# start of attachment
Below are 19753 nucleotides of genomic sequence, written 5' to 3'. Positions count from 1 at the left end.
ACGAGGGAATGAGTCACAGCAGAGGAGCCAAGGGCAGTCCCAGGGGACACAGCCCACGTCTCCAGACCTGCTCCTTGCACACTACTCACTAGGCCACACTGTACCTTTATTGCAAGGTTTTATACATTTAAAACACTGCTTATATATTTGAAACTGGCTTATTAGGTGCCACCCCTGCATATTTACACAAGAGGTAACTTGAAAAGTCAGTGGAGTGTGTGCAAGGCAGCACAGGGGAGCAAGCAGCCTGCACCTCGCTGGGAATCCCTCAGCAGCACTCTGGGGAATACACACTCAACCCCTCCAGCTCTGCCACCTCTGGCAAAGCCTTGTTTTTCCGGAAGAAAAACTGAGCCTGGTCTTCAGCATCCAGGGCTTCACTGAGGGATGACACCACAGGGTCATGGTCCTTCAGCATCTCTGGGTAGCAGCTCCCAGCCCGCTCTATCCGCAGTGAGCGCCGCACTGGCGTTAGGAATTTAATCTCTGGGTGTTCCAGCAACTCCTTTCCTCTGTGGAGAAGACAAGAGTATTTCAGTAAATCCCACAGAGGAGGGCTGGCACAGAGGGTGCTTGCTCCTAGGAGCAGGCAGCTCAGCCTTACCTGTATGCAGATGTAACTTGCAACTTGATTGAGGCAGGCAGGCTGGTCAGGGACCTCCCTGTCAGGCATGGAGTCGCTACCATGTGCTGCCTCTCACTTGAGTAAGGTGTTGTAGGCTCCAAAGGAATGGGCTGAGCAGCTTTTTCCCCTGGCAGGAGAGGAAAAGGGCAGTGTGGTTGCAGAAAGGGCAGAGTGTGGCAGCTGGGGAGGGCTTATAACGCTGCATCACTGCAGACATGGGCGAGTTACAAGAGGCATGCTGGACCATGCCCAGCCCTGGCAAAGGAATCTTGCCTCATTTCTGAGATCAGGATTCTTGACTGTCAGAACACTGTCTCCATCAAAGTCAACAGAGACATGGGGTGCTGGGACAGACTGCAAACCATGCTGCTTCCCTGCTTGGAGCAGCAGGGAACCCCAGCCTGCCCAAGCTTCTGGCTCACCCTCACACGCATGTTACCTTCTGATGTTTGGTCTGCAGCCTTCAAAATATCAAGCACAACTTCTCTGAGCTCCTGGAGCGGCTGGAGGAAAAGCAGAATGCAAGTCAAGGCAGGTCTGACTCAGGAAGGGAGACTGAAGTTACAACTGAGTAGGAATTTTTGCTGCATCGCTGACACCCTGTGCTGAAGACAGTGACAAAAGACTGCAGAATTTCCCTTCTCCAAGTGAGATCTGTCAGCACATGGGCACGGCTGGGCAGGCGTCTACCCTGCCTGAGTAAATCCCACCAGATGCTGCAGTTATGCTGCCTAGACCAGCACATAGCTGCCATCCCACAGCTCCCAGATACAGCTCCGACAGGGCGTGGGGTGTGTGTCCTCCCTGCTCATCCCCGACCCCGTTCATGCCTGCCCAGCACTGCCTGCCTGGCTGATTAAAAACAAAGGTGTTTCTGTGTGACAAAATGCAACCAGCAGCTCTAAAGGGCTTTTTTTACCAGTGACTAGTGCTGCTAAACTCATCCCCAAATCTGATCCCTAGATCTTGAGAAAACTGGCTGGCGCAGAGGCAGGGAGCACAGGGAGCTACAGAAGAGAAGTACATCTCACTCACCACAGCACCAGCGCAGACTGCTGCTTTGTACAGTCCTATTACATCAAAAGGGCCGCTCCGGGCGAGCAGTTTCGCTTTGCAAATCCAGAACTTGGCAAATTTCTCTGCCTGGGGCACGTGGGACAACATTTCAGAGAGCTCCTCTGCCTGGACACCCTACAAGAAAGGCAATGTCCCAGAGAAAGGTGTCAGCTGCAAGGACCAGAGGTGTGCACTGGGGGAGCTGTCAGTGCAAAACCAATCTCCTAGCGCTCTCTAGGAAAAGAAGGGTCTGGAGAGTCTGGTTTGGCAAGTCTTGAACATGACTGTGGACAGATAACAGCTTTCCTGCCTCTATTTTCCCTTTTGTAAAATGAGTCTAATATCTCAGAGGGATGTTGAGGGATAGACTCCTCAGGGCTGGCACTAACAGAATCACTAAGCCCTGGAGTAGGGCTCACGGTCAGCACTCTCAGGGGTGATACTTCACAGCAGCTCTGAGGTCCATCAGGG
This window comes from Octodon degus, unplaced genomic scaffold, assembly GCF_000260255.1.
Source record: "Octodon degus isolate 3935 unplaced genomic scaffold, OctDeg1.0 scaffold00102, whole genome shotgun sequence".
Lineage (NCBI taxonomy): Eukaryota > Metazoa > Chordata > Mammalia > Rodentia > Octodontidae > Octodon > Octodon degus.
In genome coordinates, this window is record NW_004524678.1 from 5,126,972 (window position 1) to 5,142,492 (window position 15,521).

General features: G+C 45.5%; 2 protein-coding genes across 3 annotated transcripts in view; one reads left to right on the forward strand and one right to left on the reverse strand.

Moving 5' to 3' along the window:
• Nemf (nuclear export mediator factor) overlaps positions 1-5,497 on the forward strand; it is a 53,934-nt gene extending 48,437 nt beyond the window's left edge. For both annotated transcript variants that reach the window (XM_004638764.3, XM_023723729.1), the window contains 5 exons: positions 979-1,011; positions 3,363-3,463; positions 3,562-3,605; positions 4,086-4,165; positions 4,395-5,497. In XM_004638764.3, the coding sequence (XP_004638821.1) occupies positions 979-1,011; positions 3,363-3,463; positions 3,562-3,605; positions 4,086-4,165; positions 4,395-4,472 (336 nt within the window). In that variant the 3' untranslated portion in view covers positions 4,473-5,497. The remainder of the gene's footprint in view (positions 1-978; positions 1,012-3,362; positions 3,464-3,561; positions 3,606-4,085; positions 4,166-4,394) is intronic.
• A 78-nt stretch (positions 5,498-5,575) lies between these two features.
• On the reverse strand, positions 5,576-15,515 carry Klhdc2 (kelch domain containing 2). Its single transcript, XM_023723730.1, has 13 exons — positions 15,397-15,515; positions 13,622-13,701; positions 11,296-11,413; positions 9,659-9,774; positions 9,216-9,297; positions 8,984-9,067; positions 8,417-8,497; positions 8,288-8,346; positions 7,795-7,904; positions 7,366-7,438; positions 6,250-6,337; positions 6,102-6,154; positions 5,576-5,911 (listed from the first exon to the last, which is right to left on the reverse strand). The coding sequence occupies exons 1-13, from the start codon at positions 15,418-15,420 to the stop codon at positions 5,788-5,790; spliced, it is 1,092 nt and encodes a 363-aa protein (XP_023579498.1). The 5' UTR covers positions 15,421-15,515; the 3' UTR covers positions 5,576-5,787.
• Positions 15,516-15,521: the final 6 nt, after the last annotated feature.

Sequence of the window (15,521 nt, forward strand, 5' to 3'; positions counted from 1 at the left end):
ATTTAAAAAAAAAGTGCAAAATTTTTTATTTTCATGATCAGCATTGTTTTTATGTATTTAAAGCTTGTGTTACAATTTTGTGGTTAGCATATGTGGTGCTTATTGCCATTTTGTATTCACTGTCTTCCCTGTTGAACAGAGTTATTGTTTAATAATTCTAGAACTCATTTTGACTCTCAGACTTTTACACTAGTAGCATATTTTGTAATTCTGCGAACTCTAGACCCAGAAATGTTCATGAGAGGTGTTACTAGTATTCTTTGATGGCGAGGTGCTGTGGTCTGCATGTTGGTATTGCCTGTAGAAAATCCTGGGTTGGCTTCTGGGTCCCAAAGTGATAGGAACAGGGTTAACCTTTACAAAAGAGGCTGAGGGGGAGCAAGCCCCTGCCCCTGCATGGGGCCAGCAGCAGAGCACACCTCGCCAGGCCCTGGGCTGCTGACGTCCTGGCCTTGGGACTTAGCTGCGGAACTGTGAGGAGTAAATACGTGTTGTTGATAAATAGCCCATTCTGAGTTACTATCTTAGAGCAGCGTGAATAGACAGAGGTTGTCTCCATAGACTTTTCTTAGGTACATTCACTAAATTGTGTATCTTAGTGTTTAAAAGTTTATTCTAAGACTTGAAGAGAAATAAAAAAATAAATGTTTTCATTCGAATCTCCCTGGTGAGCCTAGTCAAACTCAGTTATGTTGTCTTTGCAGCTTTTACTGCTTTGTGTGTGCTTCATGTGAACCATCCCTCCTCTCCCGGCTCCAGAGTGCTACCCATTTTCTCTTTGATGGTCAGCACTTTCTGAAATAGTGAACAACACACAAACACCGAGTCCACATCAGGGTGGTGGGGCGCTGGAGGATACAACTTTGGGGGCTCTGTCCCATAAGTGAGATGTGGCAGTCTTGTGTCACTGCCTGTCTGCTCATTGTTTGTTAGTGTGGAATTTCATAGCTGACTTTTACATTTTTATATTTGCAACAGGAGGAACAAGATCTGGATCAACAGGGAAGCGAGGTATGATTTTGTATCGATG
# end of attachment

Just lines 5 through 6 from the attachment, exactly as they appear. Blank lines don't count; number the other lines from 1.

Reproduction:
Lineage (NCBI taxonomy): Eukaryota > Metazoa > Chordata > Mammalia > Rodentia > Octodontidae > Octodon > Octodon degus.
In genome coordinates, this window is record NW_004524678.1 from 5,126,972 (window position 1) to 5,142,492 (window position 15,521).